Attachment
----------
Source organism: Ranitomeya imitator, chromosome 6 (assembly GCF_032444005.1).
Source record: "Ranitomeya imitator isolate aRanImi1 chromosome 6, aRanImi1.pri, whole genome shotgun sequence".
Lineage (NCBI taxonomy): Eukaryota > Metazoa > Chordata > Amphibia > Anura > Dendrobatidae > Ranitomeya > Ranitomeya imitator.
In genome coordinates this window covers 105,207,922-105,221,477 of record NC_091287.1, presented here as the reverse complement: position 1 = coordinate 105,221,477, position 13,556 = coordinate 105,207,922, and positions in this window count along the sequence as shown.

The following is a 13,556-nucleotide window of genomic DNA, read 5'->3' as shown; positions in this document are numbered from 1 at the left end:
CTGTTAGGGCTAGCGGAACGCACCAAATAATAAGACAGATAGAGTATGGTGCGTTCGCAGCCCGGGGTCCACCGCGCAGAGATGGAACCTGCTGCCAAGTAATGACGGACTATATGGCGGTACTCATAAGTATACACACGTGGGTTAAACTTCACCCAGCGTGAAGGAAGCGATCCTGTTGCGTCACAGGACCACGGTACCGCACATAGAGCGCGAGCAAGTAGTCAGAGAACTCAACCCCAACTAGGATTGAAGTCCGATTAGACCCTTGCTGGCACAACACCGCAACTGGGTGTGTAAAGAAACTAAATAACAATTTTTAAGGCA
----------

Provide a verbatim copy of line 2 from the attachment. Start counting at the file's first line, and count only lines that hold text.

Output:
Source record: "Ranitomeya imitator isolate aRanImi1 chromosome 6, aRanImi1.pri, whole genome shotgun sequence".